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Why the Vikings will win, why the Vikings will lose

This game could go either way

NFL: Atlanta Falcons at Minnesota Vikings Ben Ludeman-USA TODAY Sports

Like many of you, I watched both the Packers and Bears Thursday Night season opener along with the Vikings beatdown of Atlanta on Sunday, and then I went and rewatched parts or all of both games.

I’m not a film breakdown guy, but I did notice some trends and highlights that give me reason to believe the Vikings will have a good day Sunday at Lambeau. I also noticed a couple things while watching the Vikings game that could lead to a long and miserable afternoon.

Why The Vikings will win:

All week long, all I’ve heard about is how good the Green Bay Packers defense is. They only gave up three points rawr rawr rawr, they only gave up 46 yards rushing rawr rawr rawr. Yes, both of those statements are true, but let’s peel back the onion a bit on those two statements and find out ‘why’.

Reason number 1: Mitchell Trubisky did not see the field and had a terrible game. I recounted it in this piece here, but if you look at some of the replays of last Thursday’s game, Mitch Trubisky missed wide open receivers literally all night long. We’ll look at just a few, but believe me, there is plenty more where these came from. Let’s look at our first example:

On this play, Chicago faces a third and four, and they are deep in their own territory. Trubisky, who had a clean pocket, seemed to throw to his first read all night, does so here. The result is an incompletion and a punt from the shadow of their own end zone. However, he had a secondary read, the running back, who slid out of the backfield and has separation from his defender past the line of scrimmage in the middle of the field. A quick dumpoff here, and it would be a first down and some breathing room.

Let’s look at another one. It’s third and long here, but the Bears had a shot to pick up the first down, if Trubisky comes off his first read. Again, he has a very clean pocket, and time to survey the field. The primary receiver is covered, but a quick glance to his left shows a secondary option wide open, right at the first down marker:

You can make a strong argument that a good throw gets the Bears a first down. But the epitome of Trubisky’s night was the near interception he threw. He had a receiver breaking open to his right, an option to run with a blocker in front of him, or:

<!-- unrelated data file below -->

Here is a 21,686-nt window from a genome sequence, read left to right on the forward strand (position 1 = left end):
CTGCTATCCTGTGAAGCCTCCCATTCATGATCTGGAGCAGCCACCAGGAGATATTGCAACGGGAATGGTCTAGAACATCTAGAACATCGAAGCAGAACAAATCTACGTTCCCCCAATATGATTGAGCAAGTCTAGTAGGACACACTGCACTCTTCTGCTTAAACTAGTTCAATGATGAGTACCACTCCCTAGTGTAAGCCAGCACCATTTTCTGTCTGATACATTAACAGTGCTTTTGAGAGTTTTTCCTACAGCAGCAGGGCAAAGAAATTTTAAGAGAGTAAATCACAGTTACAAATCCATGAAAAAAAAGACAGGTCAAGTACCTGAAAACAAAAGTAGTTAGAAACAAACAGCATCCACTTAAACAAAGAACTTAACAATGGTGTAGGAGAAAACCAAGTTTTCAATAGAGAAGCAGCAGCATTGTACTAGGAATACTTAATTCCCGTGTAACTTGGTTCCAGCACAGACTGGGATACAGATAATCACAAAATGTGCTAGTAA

A throw across his body to the left that should have been an easy pick. Here’s the entire play, where you can more clearly see the run option right before he releases the ball:

Trubisky consistently, on almost every play, chose the worst option available to him for the entire game. There were an enormous amount of opportunities for the Bears to move the football and get yards in chunks, but they didn’t, mostly because of Trubisky’s poor decision making.

Reason number 2: Bears head coach Matt Nagy called an awful game. When your quarterback is struggling, as Trubisky clearly was, he should have adjusted the game plan to try and help his quarterback. He didn’t, which was mystifying, because the Bears were either ahead or within one score of taking the lead or tying the game all night. Matt Nagy kept dialing up pass plays, and he ignored a potentially lethal running game. On the evening, the Bears only ran the ball 15 times, compared to 45 pass attempts. Add in the six QB sacks, the Bears called a pass play a staggering 51 times.

When you add those two factors up, I like Minnesota’s chances. Kirk Cousins does a good job of surveying the field and finding the open guy, the Vikings have fantastic receivers, and John DiFilippo is no longer calling plays. I don’t think Minnesota has the run heavy game like they did last week, but I don’t see them having such a pass heavy disparity the Bears had, either.

Why the Vikings will lose:

The offensive line play. To me it’s that simple. The Vikings defense matches up about as well as any defense does against the Packers, and I just don’t see Green Bay lighting it up. That means the Vikes can outscore the Packers if they can protect Kirk Cousins and execute their offense. Eric did a great ‘first date’ analogy and game preview earlier, so I don’t want to get too repetitive here. The Vikings offensive line set the tone for the Falcons game early, opening holes for Dalvin Cook and Alexander Mattison, and they did a good job protecting Kirk Cousins when he did drop back to pass:

If you extrapolate that out to a more typical 30 pass attempts as opposed to 10, that becomes nine pressures, which is middle of the road. It’s not elite, but it’s far from terrible, and more than enough for Cousins to be able to read the field and find an open receiver.

That said, there are other sites that have calculated the pressure rate at 50 percent:

The bottom line is that although Cousins did have a clean pocket more often than not, both Garrett Bradbury and Pat Elflein struggled at times in week one. Elflein is injured, and although he’s back at practice today, it’s not yet certain if he’ll play. If he can’t go, Dakota Dozier will start in place of him, which means you would have a rookie center and a backup guard trying to block Kenny Clark.


If Cousins faces heat up the middle like that on a regular basis Sunday, he’s going to get pummeled, and the offense will have a hard time getting untracked. If that happens, it’s probably going to lead to more than one turnover (they had two fumbles), and Minnesota will have a hard time overcoming that.